In response to the motion, the plaintiffs emphasized that the defendants conceded that dismissal was not required by any contract, treaty, or statute, and that the trial court had discretion to deny the motion and exercise jurisdiction. They argued that Section 10 of the Act, at most, indicated that the Philippines had concurrent jurisdiction over their claims, and other parts of the Act, in particular Section 22, indicated that the Philippines recognized that workers should make claims through a host country's dispute mechanisms, if they were available. The plaintiffs argued that they elected to sue in Texas because most of them still live in the United States, many live in Texas, the contracts were performed in Texas, they suffered harm in Texas, and the Filipino legal system was known to be corrupt. They argued that deferring to the Philippines based upon comity principles would undermine Texas public policy against human trafficking, and that the cases cited by the defendants in support of dismissal were legally and factually distinguishable. In support of their argument, the plaintiffs submitted the declaration of Melchor Dizon, a Director of the POEA, in which he averred that “[u]nder the facts and circumstances unique to this case, it appears that the Texas courts are in a good position to resolve this case.”

On March 11, 2013, the trial court granted the defendants' motion and dismissed the plaintiffs' claims based on principles of international comity.

Discussion

In a single issue, the appellants, who were the plaintiffs below, contend that the trial court erred in deferring to the Philippines and dismissing their claims.

A. Standard of Review

The parties dispute the standard of review to be applied here, where the trial court dismissed the appellants' claims based upon principles of international comity. The appellants argue that whether a court has subject-matter jurisdiction over a case is a legal question and, therefore, our review should be de novo. See Tex. Dep't. of Parks & Wildlife v. Miranda, 133 S.W.3d 217, 226–27 (Tex.2004). The appellees argue that dismissal based on comity is “voluntary and not obligatory,” and therefore the trial court's decision to decline to exercise jurisdiction should be reviewed under an abuse-of-discretion standard. See Griffith v. Griffith, 341 S.W.3d 43, 54 (Tex.App.-San Antonio 2011, no pet.).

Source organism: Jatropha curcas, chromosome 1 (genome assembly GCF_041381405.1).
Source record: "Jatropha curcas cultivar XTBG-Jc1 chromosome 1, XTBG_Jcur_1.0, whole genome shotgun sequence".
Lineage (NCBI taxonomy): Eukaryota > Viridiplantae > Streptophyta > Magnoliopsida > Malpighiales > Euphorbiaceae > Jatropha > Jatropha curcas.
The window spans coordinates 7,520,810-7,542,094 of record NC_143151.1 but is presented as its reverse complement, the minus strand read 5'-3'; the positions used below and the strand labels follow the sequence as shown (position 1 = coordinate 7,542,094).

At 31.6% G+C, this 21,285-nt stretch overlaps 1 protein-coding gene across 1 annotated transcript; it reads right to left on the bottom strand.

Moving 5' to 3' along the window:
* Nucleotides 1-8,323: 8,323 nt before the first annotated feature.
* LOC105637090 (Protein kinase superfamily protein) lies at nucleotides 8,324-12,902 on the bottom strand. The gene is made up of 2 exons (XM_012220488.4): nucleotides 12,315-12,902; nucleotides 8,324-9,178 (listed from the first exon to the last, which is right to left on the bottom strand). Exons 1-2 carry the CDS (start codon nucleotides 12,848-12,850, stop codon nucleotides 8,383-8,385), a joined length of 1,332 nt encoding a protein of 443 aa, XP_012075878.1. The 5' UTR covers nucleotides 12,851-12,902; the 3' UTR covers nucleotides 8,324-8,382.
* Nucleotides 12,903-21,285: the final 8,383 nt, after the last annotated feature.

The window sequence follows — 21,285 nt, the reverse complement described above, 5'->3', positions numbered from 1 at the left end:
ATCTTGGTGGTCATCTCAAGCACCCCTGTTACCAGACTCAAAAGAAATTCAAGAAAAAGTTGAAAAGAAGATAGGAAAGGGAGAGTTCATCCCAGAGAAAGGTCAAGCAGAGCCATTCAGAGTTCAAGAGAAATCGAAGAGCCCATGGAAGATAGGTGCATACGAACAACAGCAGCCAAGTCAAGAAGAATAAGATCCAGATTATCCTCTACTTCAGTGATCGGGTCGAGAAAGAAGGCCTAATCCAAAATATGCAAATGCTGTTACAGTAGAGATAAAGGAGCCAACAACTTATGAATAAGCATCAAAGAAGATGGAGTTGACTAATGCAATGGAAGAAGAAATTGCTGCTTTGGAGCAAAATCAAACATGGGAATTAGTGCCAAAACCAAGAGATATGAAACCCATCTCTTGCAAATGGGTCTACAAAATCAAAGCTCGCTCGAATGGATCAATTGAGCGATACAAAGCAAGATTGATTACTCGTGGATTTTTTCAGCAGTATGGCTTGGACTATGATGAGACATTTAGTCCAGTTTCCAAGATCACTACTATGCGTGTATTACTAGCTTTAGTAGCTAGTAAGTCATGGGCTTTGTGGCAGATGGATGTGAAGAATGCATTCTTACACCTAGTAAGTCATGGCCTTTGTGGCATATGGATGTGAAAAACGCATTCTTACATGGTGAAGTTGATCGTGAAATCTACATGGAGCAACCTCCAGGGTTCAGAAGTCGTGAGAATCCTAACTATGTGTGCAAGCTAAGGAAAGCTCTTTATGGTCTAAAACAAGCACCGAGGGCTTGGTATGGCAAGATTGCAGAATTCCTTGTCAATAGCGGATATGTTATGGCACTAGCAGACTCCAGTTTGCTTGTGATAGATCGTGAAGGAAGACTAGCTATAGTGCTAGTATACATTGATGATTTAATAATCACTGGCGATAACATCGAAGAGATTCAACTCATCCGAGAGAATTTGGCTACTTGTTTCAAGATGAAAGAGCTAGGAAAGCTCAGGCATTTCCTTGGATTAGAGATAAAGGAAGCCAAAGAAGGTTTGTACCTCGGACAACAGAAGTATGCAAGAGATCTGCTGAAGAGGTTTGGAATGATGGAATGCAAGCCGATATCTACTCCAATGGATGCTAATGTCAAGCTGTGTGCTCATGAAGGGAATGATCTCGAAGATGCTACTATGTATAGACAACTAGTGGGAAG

Although the appellees titled their motion a “Motion to Dismiss For Lack of Jurisdiction,” they requested in the motion that the trial court decline to exercise jurisdiction based upon principles of international comity. Accordingly, we agree that the applicable standard of review is the abuse-of-discretion standard. See Surgitek, Bristol–Myers Corp. v. Abel, 997 S.W.2d 598, 601 (Tex.1999) (“[W]e look to the substance of a motion to determine the relief sought, not merely to its title.”); Griffith, 341 S.W.3d at 54 (“application of comity vests in the sound discretion of the tribunal of the forum”); see also Perforaciones Exploracion Y Produccion v. Maritimas Mexicanas, S.A. de C.V., 356 Fed. Appx. 675, 680 (5th Cir.2009) (“A district court's decision to exercise or decline jurisdiction in the face of possible international comity concerns is reviewed for abuse of discretion.”); Owens–Illinois, Inc. v. Webb, 809 S.W.2d 899, 902 (Tex.App.Texarkana 1991, writ dism'd w.o.j.) (“We do not find an abuse of discretion by the Texas trial court in protecting its jurisdiction [by rejecting comity argument] under these circumstances.”).

Generally, a trial court abuses its discretion if it acts arbitrarily, unreasonably, or without regard to guiding legal principles. See Wagner & Brown., Ltd. v. Sheppard, 282 S.W.3d 419, 428–29 (Tex.2008). In matters involving factual disputes, however, a trial court does not abuse its discretion “if it bases its decision on conflicting evidence and some evidence supports its decision.” See Unifund CCR Partners v. Villa, 299 S.W.3d 92, 97 (Tex.2009) (citing In re Barber, 982 S.W.2d 364, 366 (Tex.1998)).

B. Applicable Law

“Texas courts are bound to exercise jurisdiction vested in them by the Texas Constitution and cannot delegate their judicial prerogative where jurisdiction exists.” Masterson v. Diocese of Nw. Tex., 422 S.W.3d 594, 606 (Tex.2013). However, in some circumstances, Texas courts may defer to the sovereignty of foreign nations according to principles of international comity. See K.D.F. v. Rex, 878 S.W.2d 589, 593 (Tex.1994). Comity is a doctrine grounded in cooperation and mutuality. Id. It “is the recognition which one nation allows within its territory to the legislative, executive or judicial acts of another nation, having due regard both to international duty and convenience, and to the rights of its own citizens or of other persons who are under the protection of its laws.” Hilton v. Guyot, 159 U.S. 113, 164, 16 S.Ct. 139, 143 (1895); see Hawsey v. La. Dep't. of Social Servs ., 934 S.W.2d 723, 726 (Tex.App.-Houston [1st Dist.] 1996, writ denied) (“Comity is a principle under which the courts of one state give effect to the laws of another state or extend immunity to a sister sovereign not as a rule of law, but rather out of deference or respect.”).

“Dismissal of a suit on international comity grounds may sometimes be appropriate when there is litigation pending in a foreign forum or, even absent such litigation, when allowing a case to proceed in the United States would intrude on the interests of a foreign government.” Perforaciones Exploracion, 356 Fed. Appx. at 681. However, the mere fact that a foreign country's law vests exclusive jurisdiction over a complaint in a tribunal within its borders does not support a U.S. court's decision to decline to hear the complaint under principles of international comity. See Randall v. Arabian Am. Oil Co., 778 F.2d 1146, 1150 (5th Cir.1985).